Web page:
The EIA report on power plants cites costs for a collection of conventional fossil fuel plants.  Natural gas power plants are among the fossil fuel-type power sources.  The average is US$1,137 per kilowatt with a range of US$676 per kilowatt for an advanced conventional combustion turbine to US$2,095 per kilowatt for a conventional combustion plant outfitted with carbon capture technology.  If fuel cells using natural gas were also included in this category, it would hold the dubious record as the most expensive at US$7,108 per kilowatt.

The EIA report also indicates a cost of US$5,067 per kilowatt for solar thermal power which we could have compared to our source for the cost of BrightSource’s Ivanpah power plant.  It would have been a tip-off that the cost of US$5,500 per megawatt cited in the article on Brightsource was “off.”  The Ivanpah facility has a capacity of 377 Megawatts and a cost of US$2.2 billion. That is a cost of US$5.8 million per megawatt or US$5,836 per kilowatt (since 1.0 Megwatt = 1,000 Kilowatts).  Indeed, it appears there could be more to the discrepancy.  The Brightsource website indicates the plant has a 377 megawatt capacity, but planned capacity is apparently 392 megawatts.  Using 392 megawatts leads to a lower cost figure of US$5.5 million per megawatt.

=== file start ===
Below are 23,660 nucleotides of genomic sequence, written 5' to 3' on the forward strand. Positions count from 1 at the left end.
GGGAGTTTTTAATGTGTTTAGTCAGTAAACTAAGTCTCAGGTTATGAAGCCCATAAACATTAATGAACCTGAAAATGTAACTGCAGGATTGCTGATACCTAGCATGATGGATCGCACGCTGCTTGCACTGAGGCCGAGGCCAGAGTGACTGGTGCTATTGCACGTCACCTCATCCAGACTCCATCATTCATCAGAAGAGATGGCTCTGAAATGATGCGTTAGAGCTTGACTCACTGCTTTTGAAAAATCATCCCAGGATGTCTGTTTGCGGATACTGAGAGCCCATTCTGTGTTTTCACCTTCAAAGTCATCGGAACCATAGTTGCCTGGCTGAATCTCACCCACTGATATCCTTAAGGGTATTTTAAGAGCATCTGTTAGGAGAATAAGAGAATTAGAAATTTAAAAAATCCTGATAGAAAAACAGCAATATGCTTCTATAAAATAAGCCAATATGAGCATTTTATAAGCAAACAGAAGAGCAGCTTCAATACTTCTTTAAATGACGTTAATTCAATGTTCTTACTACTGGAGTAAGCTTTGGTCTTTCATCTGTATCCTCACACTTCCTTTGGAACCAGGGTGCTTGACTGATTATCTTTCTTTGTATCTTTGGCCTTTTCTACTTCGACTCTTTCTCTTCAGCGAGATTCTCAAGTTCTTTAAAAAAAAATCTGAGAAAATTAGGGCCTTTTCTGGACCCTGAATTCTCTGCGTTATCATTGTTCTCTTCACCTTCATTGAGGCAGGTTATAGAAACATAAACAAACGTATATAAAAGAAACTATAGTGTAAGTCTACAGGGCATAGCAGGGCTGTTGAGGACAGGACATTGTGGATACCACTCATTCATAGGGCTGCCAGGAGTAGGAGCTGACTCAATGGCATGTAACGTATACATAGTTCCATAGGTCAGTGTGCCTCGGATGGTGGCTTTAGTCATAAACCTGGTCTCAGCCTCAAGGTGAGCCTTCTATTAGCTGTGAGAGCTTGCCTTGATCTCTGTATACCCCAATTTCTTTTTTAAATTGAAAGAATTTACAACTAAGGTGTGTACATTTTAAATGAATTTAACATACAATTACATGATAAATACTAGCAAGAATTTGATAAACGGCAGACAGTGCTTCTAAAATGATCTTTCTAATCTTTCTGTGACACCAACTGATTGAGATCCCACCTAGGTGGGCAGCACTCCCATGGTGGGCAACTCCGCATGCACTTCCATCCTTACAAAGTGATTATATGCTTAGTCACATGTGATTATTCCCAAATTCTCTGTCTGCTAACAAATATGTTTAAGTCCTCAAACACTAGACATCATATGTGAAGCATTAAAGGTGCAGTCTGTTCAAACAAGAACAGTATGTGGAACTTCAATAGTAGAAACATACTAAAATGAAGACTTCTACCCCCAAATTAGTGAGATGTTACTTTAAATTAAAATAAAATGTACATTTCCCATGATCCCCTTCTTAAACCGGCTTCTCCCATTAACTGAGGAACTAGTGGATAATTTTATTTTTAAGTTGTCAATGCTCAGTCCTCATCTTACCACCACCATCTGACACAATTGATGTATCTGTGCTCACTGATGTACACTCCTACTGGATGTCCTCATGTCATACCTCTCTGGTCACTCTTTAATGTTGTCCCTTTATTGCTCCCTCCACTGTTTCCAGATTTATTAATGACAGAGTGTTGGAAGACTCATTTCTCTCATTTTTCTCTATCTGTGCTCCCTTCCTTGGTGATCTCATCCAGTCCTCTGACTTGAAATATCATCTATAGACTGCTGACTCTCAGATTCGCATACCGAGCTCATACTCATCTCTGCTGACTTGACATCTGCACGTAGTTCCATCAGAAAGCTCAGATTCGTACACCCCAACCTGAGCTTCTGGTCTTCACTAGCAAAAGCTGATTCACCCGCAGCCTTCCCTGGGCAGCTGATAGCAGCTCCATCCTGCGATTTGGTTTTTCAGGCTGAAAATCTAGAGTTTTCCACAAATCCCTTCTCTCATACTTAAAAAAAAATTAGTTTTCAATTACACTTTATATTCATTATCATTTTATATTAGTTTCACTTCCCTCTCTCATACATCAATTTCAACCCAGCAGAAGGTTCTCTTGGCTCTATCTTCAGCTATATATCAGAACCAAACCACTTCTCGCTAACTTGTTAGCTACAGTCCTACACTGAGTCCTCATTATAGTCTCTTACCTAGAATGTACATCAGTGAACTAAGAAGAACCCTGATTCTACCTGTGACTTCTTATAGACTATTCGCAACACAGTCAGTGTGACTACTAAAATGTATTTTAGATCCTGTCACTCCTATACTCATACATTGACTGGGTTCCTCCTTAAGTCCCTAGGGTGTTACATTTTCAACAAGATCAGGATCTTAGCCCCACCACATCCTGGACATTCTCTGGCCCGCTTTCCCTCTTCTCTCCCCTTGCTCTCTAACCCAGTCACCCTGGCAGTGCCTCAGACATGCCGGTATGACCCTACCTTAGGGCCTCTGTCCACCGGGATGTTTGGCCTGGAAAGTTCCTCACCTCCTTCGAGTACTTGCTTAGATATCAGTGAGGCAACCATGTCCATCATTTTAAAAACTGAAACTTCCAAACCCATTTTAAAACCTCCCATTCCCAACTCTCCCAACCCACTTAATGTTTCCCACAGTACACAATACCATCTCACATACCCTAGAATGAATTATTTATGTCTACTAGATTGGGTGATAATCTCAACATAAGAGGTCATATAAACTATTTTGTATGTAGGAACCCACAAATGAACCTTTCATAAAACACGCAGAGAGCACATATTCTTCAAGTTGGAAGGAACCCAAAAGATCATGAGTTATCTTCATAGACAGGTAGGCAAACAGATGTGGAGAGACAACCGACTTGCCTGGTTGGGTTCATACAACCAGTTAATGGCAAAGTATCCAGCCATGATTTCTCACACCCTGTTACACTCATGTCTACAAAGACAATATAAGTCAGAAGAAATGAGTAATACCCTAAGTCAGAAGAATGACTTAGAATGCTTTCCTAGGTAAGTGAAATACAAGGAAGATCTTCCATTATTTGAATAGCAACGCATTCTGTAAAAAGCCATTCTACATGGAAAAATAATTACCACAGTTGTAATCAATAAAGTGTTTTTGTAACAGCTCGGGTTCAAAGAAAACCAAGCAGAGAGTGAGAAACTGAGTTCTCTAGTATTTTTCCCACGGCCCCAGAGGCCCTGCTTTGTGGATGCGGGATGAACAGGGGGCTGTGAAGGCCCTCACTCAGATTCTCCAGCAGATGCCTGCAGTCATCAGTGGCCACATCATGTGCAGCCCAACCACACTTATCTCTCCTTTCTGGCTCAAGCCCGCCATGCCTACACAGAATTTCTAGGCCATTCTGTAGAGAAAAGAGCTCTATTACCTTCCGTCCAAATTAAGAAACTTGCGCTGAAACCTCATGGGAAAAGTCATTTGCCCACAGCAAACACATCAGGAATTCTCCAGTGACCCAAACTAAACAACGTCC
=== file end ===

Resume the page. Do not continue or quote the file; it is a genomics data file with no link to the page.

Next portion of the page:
For investors, the comparison of costs from one plant to another or even across categories has some informative value.  Yet there are limitations.  A resource poor region might find the construction of a nuclear facility compelling even if the cost per kilowatt is high in comparison to other energy sources.  It is all relative.  What is important for investors is whether future cash flows from the sale of electricity will be sufficient to allow investors to receive a return on their investment.

Debra Fiakas is the Managing Director of Crystal Equity Research, an alternative research resource on small capitalization companies in selected industries.

Neither the author of the Small Cap Strategist web log, Crystal Equity Research nor its affiliates have a beneficial interest in the companies mentioned herein.